fifty fifty

Our modern times make it quite easy to wall ourselves off, put up boundaries, and to create distance and space. There is a clear distinction between being inside one’s head, and being “out there” in the physical world.

These walls and boundaries have created a safe zone in which it is easy to retain control and stave off anxiety. It also shuts out many spiritual beliefs that are often quickly discarded as “magical” or “esoteric”.

Five hundred years ago, there was much less of a distinction between “in here” and “out there”, says philosopher Charles Taylor in his book  “A Secular Age”. He calls this shift in how we relate to the world a switch from the “porous self” to the “buffered self”.

“Porous” means vulnerable, impressionable, out of control. It reminds me of the “hungry ghost” metaphor in Buddhism that refers to our constant hunger for more – be it literally for more food, or figuratively for more attention, love and care.

Our ancestors, Taylor argues, weren’t just more vulnerable. They were also more spiritual. They had more of a sense of wonder for the magical, the impalpable, the hard to prove aspects of life, which aren’t just spiritual beliefs, but also concepts like feelings, imagination or creativity. They needed to be able to have access to a more reliable, inviting world next to what is seen as the material world or “reality”.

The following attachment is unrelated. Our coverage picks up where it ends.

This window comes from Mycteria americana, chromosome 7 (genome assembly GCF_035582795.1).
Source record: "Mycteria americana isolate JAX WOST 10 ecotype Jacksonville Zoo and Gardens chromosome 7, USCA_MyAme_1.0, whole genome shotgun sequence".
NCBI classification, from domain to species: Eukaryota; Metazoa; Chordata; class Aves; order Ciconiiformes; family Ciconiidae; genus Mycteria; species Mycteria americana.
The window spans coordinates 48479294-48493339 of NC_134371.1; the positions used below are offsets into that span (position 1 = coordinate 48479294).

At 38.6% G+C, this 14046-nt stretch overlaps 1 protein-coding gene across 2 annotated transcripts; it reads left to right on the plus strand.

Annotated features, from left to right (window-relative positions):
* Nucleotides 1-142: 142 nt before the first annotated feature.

But for Taylor, the rationalizing of the modern world comes with an enormous loss: “The process of disenchantment, involving a change in us, can be seen as a loss of a certain sensibility that is really an impoverishment.” Taylor talks about a loss of the ability of feeling fused with a higher power, or God. Of being able to relate to a spiritual world outside of the boundaries of what is commonly referred to as reality.

The most interesting part is his definition of the religious or spiritual, “un-buffered” self. It “has to be seen as a fact of experience, not a matter of ‘theory’ or ‘belief’ “, he writes.

In other words, the spiritual self must feel the connection to whatever constitutes spirituality in their mind. Belief in itself is not sufficient. Nor is theory. It has to be the actual experience of feeling connected to the realm of the spiritual.

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